They don't make colorful wetsuits like this anymore!
Finishing the swim at the 1987 Cape Cod Endurance Triathlon
just a few weeks after getting locked out of my car.
Hovering over the finish line at the 1986 Cape Cod Endurance Triathlon
in my Nike Sock Trainers after traveling 140.6 miles wearing a Speedo! 
Well, those are my top 5 favorite shoes for now! I didn't really cover my 5 favorite racing shoes. Maybe I will do that some other day! I also have another shoe that some day may make this list, if I ever get healthy enough to put some good mileage in them. The Hoka One One "maximallistic" shoes have been my go to shoe for over a year now post hip surgery and even though one pair I own is slightly too small and the other pair is slightly too large, I have some warm and tender feelings already for how these shoes feel on my feet as I run. I would love to do a marathon or go further in them.

My Hoka One One Bondi B's with a pair of my Puma H Streets:
 two of the most dissimilar running shoes you can find,
 but I like the feel of both on my feet!

As you can tell I am very passionate about running and running shoes. One criteria I had for choosing my favorite shoes had to do with how they felt on my feet. I would like to also write about something else I am passionate about and for a people that I have a lot of compassion for and that is the children and adults from the Mathare Valley in Nairobi, Kenya. Bunched together in a tiny tin-shacked shanties live close to one million people in one of the worst slums on planet earth. I had the pleasure last year of visiting and teaching in some of the schools in the Mathare Valley. The streets of Mathare are open sewers  filled with trash and most children do not have a pair of shoes to call their own as they walk around in the fifth. 

Tin-shack shanties in the slums of the Mathare Valley.

Shoes on the feet of Kenyan students in the Mathare Valley.

I walked this path many times in Kenya. I couldn't imagine doing it barefoot!

Some of the boys I met at the Joska School in Kenya.
Three local girls are raising money to buy a pair of shoes for each of the over 1000 students from the Mathare Valley who attend the Joska School, a boarding school of mostly tin buildings 1/2 hour away from the slums where the children would otherwise live. Please watch the video that they made and if you happened to save some money on your last shoe purchase and would like to contribute a bit of money to this cause that would be greatly appreciated. They are trying to raise donations of around $30,000 so that every child at the Joska School will have a new pair of shoes on their feet. I can only imagine how wonderful a new pair of shoes would feel on the feet of these children who have so little. It costs about $20 to buy a new pair of shoes and a pair of socks for one child. That is about the price I paid for my first pair of Tiger Marathons back in 1973 and I know how much pleasure those shoes gave me many years ago. What a simple gift to give to a needy  Kenyan child.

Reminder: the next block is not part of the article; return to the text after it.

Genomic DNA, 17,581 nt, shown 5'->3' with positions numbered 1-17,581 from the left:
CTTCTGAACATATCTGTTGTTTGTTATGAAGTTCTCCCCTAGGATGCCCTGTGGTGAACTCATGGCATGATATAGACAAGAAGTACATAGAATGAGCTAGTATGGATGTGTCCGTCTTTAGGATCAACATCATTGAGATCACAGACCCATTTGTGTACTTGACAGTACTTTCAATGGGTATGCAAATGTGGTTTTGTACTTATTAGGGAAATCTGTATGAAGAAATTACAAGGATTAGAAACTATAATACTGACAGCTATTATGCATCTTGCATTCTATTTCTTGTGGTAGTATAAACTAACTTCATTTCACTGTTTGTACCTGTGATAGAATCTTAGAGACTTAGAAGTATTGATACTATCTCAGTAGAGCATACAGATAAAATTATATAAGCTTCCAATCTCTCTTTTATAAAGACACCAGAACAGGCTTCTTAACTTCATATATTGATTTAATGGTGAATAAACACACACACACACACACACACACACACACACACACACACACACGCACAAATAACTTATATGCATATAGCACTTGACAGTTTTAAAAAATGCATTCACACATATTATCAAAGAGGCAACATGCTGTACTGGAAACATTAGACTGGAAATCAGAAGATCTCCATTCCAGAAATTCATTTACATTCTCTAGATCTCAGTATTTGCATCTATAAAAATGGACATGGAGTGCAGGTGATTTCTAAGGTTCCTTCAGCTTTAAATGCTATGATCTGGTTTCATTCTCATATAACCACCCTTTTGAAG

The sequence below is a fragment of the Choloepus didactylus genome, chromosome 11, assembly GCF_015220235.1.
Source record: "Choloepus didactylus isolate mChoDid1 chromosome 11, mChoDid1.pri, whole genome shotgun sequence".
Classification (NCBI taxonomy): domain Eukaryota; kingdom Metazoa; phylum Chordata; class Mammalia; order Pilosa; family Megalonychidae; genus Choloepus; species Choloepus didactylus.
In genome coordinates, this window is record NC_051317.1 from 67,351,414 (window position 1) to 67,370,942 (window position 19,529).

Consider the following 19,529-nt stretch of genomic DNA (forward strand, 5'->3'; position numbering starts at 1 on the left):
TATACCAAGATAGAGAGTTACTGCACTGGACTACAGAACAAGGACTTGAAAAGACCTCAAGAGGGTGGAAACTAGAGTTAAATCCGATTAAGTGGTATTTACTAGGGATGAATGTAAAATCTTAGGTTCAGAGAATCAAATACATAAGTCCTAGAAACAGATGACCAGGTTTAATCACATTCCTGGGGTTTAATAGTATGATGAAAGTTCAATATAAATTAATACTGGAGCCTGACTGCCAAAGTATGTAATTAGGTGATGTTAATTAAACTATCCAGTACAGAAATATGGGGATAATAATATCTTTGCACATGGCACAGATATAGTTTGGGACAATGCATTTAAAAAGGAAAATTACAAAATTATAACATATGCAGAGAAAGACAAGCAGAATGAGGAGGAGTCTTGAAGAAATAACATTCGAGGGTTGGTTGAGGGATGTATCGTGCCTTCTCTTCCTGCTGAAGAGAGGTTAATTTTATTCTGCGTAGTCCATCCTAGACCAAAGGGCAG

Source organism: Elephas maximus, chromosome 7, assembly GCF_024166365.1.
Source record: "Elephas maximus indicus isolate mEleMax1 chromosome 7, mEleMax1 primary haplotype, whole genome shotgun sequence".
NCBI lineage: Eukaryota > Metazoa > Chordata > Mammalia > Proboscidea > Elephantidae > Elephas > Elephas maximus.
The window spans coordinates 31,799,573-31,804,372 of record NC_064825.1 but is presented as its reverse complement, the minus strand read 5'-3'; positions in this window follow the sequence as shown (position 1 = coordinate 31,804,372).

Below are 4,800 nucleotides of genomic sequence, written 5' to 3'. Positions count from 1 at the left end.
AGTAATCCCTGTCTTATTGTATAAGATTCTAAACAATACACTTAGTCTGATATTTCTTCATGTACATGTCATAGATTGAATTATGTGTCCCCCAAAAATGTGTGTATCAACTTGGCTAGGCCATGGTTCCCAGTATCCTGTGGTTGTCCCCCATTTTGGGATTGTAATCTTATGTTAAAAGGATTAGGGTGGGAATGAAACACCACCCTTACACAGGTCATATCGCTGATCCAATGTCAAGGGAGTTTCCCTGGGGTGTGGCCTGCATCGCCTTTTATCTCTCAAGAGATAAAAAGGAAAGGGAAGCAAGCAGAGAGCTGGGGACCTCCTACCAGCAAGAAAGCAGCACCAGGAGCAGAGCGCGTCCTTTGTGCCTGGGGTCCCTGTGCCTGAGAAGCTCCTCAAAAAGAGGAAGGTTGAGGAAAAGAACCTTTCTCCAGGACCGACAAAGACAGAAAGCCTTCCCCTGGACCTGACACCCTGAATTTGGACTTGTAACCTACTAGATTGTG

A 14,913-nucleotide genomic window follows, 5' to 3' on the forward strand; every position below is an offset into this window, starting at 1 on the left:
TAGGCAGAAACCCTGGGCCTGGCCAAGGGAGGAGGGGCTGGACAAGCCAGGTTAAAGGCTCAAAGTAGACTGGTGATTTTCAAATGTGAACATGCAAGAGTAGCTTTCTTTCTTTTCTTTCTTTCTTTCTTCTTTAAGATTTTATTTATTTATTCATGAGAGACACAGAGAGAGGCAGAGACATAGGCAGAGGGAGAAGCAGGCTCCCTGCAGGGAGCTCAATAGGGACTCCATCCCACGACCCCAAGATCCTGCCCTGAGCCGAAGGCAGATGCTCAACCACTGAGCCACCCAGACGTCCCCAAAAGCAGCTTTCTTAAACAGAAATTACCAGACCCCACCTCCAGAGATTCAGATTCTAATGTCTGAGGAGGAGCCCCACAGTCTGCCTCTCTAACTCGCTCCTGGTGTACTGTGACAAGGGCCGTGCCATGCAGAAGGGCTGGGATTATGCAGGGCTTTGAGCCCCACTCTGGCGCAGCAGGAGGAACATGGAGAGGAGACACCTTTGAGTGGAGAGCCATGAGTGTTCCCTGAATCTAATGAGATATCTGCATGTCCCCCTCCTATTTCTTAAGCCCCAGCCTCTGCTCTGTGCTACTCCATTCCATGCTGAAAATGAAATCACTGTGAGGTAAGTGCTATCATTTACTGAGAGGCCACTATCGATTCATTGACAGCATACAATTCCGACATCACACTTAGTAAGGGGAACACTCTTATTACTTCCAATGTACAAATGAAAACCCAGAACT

Sam Winebaum said...

Great post Jim. Pictures of the shoes in action fantastic. I too really like the Hokas these days, Tarmac really improves on earlier Bondi 1 for the road.

Corey said...

No New Balance?

My favorite running shoe is either the 1080 or 890.. imo the 890 from a style point of view just look amazing:

The 1080 is much more well rounded shoe, although it has gotten increasingly uglier over the versions (lol)

What do you think?

Jim Hansen said...

Hi Corey,
I think I can count the New Balance shoes that I have run in in nearly 40 years of running on one finger and I can't recall when or which one, but I think I had a pair years ago. I guess I have never been drawn to them, maybe because they were so ugly in the 1970s. The new ones you link to are almost as expensive as my Hoka One Ones. Thanks for your thoughts and recommendations.